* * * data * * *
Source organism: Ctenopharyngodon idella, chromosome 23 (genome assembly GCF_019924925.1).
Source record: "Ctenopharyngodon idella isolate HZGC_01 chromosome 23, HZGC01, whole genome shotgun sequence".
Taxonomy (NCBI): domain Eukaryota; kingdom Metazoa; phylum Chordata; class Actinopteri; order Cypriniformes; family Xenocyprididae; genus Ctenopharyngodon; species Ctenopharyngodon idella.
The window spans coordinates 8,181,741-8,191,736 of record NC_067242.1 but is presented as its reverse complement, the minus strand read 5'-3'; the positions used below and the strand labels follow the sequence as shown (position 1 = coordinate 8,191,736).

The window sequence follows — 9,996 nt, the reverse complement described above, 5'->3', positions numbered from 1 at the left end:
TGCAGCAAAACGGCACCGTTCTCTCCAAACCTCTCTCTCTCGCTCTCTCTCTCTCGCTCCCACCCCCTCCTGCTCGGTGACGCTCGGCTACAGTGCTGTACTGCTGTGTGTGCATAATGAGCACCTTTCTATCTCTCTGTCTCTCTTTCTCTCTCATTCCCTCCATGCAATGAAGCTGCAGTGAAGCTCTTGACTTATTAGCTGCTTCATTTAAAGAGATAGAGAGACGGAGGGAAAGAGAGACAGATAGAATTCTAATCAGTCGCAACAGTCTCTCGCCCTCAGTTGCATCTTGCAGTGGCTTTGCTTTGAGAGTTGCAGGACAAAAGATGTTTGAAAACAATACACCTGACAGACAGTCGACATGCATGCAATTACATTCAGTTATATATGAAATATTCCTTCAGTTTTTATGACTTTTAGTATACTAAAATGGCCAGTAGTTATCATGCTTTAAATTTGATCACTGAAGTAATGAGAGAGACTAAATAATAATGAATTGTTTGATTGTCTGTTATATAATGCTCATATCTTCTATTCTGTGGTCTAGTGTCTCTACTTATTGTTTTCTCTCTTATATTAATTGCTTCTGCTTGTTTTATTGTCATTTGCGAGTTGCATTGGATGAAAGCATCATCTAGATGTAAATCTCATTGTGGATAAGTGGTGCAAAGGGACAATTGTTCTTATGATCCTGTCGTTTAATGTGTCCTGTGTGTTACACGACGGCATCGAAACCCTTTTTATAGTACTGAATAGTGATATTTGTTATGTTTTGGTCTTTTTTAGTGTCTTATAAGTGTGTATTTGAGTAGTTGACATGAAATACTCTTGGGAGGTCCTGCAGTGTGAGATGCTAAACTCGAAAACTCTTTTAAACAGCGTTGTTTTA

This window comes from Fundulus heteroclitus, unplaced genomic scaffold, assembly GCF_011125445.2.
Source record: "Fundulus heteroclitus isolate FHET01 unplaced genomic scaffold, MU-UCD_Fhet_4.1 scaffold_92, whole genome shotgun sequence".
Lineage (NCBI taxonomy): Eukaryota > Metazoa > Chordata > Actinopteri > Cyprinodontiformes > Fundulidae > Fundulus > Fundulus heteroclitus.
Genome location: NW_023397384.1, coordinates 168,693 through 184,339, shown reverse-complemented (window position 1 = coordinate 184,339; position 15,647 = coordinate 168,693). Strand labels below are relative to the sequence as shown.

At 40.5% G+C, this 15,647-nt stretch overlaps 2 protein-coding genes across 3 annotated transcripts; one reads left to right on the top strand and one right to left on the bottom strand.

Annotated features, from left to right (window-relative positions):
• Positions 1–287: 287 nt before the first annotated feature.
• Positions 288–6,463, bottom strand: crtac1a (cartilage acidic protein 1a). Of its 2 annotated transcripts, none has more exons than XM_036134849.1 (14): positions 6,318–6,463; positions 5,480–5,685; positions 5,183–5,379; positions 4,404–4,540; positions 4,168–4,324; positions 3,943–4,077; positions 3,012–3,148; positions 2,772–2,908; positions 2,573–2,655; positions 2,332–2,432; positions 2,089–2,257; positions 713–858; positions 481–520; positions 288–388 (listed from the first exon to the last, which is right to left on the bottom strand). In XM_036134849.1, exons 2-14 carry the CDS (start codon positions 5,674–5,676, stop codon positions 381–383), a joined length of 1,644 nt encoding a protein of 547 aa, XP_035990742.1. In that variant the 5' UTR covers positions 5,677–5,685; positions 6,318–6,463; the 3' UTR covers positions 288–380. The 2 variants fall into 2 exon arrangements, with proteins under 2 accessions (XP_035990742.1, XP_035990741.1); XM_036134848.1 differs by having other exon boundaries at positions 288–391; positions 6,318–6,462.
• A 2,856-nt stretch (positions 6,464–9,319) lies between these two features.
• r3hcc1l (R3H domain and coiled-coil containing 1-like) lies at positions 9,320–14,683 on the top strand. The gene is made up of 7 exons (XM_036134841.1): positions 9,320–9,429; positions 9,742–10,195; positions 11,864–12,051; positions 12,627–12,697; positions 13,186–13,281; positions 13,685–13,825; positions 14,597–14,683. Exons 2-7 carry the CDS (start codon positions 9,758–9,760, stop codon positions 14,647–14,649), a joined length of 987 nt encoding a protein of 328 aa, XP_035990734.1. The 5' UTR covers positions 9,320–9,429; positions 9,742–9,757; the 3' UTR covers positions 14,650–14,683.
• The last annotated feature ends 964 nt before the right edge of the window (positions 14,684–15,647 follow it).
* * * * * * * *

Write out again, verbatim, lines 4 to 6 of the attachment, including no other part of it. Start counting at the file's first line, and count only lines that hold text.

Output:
The window spans coordinates 8,181,741-8,191,736 of record NC_067242.1 but is presented as its reverse complement, the minus strand read 5'-3'; the positions used below and the strand labels follow the sequence as shown (position 1 = coordinate 8,191,736).

The window sequence follows — 9,996 nt, the reverse complement described above, 5'->3', positions numbered from 1 at the left end:
TGCAGCAAAACGGCACCGTTCTCTCCAAACCTCTCTCTCTCGCTCTCTCTCTCTCGCTCCCACCCCCTCCTGCTCGGTGACGCTCGGCTACAGTGCTGTACTGCTGTGTGTGCATAATGAGCACCTTTCTATCTCTCTGTCTCTCTTTCTCTCTCATTCCCTCCATGCAATGAAGCTGCAGTGAAGCTCTTGACTTATTAGCTGCTTCATTTAAAGAGATAGAGAGACGGAGGGAAAGAGAGACAGATAGAATTCTAATCAGTCGCAACAGTCTCTCGCCCTCAGTTGCATCTTGCAGTGGCTTTGCTTTGAGAGTTGCAGGACAAAAGATGTTTGAAAACAATACACCTGACAGACAGTCGACATGCATGCAATTACATTCAGTTATATATGAAATATTCCTTCAGTTTTTATGACTTTTAGTATACTAAAATGGCCAGTAGTTATCATGCTTTAAATTTGATCACTGAAGTAATGAGAGAGACTAAATAATAATGAATTGTTTGATTGTCTGTTATATAATGCTCATATCTTCTATTCTGTGGTCTAGTGTCTCTACTTATTGTTTTCTCTCTTATATTAATTGCTTCTGCTTGTTTTATTGTCATTTGCGAGTTGCATTGGATGAAAGCATCATCTAGATGTAAATCTCATTGTGGATAAGTGGTGCAAAGGGACAATTGTTCTTATGATCCTGTCGTTTAATGTGTCCTGTGTGTTACACGACGGCATCGAAACCCTTTTTATAGTACTGAATAGTGATATTTGTTATGTTTTGGTCTTTTTTAGTGTCTTATAAGTGTGTATTTGAGTAGTTGACATGAAATACTCTTGGGAGGTCCTGCAGTGTGAGATGCTAAACTCGAAAACTCTTTTAAACAGCGTTGTTTTA